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July/August 2005 | Raising a Racket With Martina Navratilova

July/August 2005 | Raising a Racket With Martina Navratilova

The legendary lesbian tennis star talks about her new role as Olivia's spokeswoman and dispatches travel wisdom from years on the sports circuit

Martina Navratilova showed up on the tennis scene in 1973 as a shy, chubby-cheeked Czechoslovakian teen. More than three decades later, the outspoken, iconic, adopted American citizen—who learned English, defected, and came out with the world watching—is still breaking barriers, defying conventions and competing on the women’s tennis tour at age 49. Shunned by corporate America for most of her openly gay career, the most frequent winner in the history of women’s tennis and nine-time Wimbledon champion recently inked a six-figure endorsement deal with lesbian travel company Olivia—the first time Navratilova secured a sponsorship for being gay rather than in spite of it.

The Out Traveler caught up with the Prague-born tennis legend at her residence in Sarasota, Fla., where she discussed the joys and frustrations of life on the road, traveling with her partner, and her new role with Olivia.

Talk about your new Olivia deal—what does it mean to you?
It means that a company that was founded by women and caters to women—and not just women, lesbians—can make it big enough to be endorsed by top entertainers and athletes. It’s great to be part of that. When you think about the ’70s and ’80s, this would have been an underground situation. For me, the attraction is that it’s making a difference in how straight people perceive gay people. Obviously, I’ve lost so many endorsements over the years because I was gay. It’s nice for it not to be in the way, which is always the point.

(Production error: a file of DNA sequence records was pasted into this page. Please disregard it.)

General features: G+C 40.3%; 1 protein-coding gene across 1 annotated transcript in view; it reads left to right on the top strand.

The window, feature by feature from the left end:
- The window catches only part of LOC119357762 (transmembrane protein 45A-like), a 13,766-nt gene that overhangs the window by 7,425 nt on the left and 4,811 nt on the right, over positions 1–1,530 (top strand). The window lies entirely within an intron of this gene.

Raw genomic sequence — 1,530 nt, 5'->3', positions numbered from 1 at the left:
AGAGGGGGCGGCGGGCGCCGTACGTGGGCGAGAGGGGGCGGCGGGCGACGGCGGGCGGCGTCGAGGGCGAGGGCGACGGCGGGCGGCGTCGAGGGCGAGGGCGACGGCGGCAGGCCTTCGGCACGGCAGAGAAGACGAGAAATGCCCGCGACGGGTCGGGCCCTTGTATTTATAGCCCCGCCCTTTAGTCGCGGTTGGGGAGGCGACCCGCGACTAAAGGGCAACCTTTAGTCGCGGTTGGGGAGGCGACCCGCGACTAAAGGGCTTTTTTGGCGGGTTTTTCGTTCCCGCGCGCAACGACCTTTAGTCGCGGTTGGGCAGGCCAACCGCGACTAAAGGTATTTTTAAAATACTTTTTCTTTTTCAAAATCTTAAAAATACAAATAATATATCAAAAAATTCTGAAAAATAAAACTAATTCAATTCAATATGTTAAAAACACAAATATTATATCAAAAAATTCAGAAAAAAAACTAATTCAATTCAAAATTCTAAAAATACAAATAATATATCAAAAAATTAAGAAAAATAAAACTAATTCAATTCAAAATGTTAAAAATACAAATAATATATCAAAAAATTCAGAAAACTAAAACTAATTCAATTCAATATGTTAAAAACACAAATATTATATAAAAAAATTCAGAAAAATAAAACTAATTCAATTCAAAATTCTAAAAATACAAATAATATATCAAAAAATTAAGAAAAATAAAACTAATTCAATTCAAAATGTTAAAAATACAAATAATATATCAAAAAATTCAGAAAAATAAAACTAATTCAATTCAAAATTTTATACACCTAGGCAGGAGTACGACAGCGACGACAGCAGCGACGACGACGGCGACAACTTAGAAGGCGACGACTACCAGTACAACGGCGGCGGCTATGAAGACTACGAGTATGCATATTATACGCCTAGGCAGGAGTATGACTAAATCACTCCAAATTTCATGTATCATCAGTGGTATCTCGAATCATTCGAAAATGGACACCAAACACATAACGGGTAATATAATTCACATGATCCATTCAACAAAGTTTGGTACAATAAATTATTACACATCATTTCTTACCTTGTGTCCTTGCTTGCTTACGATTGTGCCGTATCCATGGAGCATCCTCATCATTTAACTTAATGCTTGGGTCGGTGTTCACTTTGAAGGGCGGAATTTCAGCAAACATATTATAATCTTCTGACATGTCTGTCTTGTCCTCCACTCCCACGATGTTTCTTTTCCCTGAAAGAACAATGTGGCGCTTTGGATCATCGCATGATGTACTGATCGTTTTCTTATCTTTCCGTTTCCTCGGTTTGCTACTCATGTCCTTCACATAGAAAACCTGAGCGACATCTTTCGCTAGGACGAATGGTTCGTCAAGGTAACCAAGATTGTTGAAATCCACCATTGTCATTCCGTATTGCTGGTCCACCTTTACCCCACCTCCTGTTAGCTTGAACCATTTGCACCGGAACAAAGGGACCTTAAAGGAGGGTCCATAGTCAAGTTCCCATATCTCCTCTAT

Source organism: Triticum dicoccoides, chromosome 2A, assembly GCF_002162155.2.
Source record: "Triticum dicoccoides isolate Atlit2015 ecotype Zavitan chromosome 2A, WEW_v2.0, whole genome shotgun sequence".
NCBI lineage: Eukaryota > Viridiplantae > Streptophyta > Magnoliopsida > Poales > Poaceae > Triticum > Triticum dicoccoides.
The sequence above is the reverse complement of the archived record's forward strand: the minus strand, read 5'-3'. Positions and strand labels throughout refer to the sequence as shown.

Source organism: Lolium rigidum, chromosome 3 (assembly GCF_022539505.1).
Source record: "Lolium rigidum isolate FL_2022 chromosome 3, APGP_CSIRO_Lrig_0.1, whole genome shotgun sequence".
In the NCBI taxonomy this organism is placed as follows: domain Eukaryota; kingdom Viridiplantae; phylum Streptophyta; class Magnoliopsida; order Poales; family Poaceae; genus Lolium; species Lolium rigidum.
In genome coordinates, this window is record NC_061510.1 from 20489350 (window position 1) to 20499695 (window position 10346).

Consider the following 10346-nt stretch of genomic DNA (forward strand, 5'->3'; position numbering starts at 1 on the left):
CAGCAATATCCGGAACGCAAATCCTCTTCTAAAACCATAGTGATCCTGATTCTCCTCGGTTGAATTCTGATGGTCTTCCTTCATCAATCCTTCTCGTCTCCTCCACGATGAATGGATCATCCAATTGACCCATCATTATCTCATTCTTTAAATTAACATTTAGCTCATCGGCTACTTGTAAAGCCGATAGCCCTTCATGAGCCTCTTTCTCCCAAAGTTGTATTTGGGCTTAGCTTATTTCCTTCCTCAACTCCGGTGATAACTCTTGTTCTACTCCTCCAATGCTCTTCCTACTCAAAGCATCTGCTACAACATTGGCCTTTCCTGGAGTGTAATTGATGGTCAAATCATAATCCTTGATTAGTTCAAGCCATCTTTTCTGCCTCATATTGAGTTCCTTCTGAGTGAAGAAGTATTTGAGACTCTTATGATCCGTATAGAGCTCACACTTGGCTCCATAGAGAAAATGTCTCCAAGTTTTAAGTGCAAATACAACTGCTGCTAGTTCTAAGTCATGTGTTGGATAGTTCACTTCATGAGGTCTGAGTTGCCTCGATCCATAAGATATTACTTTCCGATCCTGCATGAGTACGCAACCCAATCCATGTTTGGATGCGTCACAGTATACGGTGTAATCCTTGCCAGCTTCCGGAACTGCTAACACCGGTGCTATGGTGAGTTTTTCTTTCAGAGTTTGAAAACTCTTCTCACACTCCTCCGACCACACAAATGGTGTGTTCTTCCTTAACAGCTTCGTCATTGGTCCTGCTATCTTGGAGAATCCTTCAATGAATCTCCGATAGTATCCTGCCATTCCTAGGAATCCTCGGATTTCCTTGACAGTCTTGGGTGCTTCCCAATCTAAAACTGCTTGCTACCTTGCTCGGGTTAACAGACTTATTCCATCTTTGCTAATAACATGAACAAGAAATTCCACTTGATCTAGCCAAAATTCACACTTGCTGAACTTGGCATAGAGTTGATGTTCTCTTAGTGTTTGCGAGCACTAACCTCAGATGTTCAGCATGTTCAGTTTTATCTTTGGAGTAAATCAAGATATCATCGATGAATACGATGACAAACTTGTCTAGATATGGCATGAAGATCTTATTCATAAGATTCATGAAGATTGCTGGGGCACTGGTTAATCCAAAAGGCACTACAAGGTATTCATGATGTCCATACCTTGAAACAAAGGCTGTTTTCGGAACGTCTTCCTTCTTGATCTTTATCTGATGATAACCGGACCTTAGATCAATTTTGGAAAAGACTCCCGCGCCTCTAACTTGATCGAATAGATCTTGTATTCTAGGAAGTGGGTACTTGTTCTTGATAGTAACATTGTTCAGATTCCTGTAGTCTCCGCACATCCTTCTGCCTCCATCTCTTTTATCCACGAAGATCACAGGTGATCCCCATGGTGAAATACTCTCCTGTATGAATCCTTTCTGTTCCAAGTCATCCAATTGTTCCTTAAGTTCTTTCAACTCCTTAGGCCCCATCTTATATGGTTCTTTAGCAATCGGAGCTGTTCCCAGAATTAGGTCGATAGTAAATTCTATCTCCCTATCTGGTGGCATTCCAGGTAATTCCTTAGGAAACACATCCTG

Any plans to take one of their cruises?
I know they have a Galapagos trip, but I don’t think I can do that one because of my schedule. They are going to a bunch of places I’d like to go, including Alaska and down to Antarctica.

The tennis circuit is often described as a traveling circus. Does it feel that way?
It does. We hit a town for a week and then move on to the next town. We think that we’re a big deal because wherever we are, we are the news for that week. If we only read the local paper, we get a very inflated opinion of ourselves because we’re front-page.